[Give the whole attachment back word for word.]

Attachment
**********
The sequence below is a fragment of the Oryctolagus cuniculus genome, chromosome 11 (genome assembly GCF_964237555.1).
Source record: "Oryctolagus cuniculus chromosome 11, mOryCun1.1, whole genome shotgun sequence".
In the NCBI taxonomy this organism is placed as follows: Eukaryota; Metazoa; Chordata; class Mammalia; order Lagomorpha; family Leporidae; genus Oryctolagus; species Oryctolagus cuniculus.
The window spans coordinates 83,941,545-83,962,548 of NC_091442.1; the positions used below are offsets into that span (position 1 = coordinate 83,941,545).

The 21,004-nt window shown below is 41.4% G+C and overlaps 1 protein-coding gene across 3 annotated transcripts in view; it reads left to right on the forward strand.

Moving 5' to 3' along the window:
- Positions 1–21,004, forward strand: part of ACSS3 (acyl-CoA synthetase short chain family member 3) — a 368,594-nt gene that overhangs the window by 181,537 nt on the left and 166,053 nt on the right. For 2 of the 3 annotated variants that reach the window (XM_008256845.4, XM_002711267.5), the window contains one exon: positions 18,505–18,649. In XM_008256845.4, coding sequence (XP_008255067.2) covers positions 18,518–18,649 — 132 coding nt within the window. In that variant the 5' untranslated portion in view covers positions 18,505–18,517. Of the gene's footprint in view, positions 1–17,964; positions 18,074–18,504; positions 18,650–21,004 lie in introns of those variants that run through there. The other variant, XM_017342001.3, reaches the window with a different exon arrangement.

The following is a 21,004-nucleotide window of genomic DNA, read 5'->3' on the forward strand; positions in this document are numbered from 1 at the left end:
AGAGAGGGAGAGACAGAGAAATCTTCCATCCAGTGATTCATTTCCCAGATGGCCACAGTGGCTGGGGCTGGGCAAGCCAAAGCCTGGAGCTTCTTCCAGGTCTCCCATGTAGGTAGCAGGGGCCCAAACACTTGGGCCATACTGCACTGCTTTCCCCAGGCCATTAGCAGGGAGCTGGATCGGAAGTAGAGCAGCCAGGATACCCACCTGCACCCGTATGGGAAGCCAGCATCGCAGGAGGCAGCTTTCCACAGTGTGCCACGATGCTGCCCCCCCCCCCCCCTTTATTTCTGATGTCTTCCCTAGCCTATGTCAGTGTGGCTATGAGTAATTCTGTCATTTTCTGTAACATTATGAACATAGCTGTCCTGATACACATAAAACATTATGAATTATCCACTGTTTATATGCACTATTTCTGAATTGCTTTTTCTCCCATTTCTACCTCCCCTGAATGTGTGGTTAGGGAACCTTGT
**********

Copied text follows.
The sequence below is a fragment of the Oryctolagus cuniculus genome, chromosome 11 (genome assembly GCF_964237555.1).
Source record: "Oryctolagus cuniculus chromosome 11, mOryCun1.1, whole genome shotgun sequence".
In the NCBI taxonomy this organism is placed as follows: Eukaryota; Metazoa; Chordata; class Mammalia; order Lagomorpha; family Leporidae; genus Oryctolagus; species Oryctolagus cuniculus.
The window spans coordinates 83,941,545-83,962,548 of NC_091442.1; the positions used below are offsets into that span (position 1 = coordinate 83,941,545).

The 21,004-nt window shown below is 41.4% G+C and overlaps 1 protein-coding gene across 3 annotated transcripts in view; it reads left to right on the forward strand.

Moving 5' to 3' along the window:
- Positions 1–21,004, forward strand: part of ACSS3 (acyl-CoA synthetase short chain family member 3) — a 368,594-nt gene that overhangs the window by 181,537 nt on the left and 166,053 nt on the right. For 2 of the 3 annotated variants that reach the window (XM_008256845.4, XM_002711267.5), the window contains one exon: positions 18,505–18,649. In XM_008256845.4, coding sequence (XP_008255067.2) covers positions 18,518–18,649 — 132 coding nt within the window. In that variant the 5' untranslated portion in view covers positions 18,505–18,517. Of the gene's footprint in view, positions 1–17,964; positions 18,074–18,504; positions 18,650–21,004 lie in introns of those variants that run through there. The other variant, XM_017342001.3, reaches the window with a different exon arrangement.

The following is a 21,004-nucleotide window of genomic DNA, read 5'->3' on the forward strand; positions in this document are numbered from 1 at the left end:
AGAGAGGGAGAGACAGAGAAATCTTCCATCCAGTGATTCATTTCCCAGATGGCCACAGTGGCTGGGGCTGGGCAAGCCAAAGCCTGGAGCTTCTTCCAGGTCTCCCATGTAGGTAGCAGGGGCCCAAACACTTGGGCCATACTGCACTGCTTTCCCCAGGCCATTAGCAGGGAGCTGGATCGGAAGTAGAGCAGCCAGGATACCCACCTGCACCCGTATGGGAAGCCAGCATCGCAGGAGGCAGCTTTCCACAGTGTGCCACGATGCTGCCCCCCCCCCCCCCTTTATTTCTGATGTCTTCCCTAGCCTATGTCAGTGTGGCTATGAGTAATTCTGTCATTTTCTGTAACATTATGAACATAGCTGTCCTGATACACATAAAACATTATGAATTATCCACTGTTTATATGCACTATTTCTGAATTGCTTTTTCTCCCATTTCTACCTCCCCTGAATGTGTGGTTAGGGAACCTTGT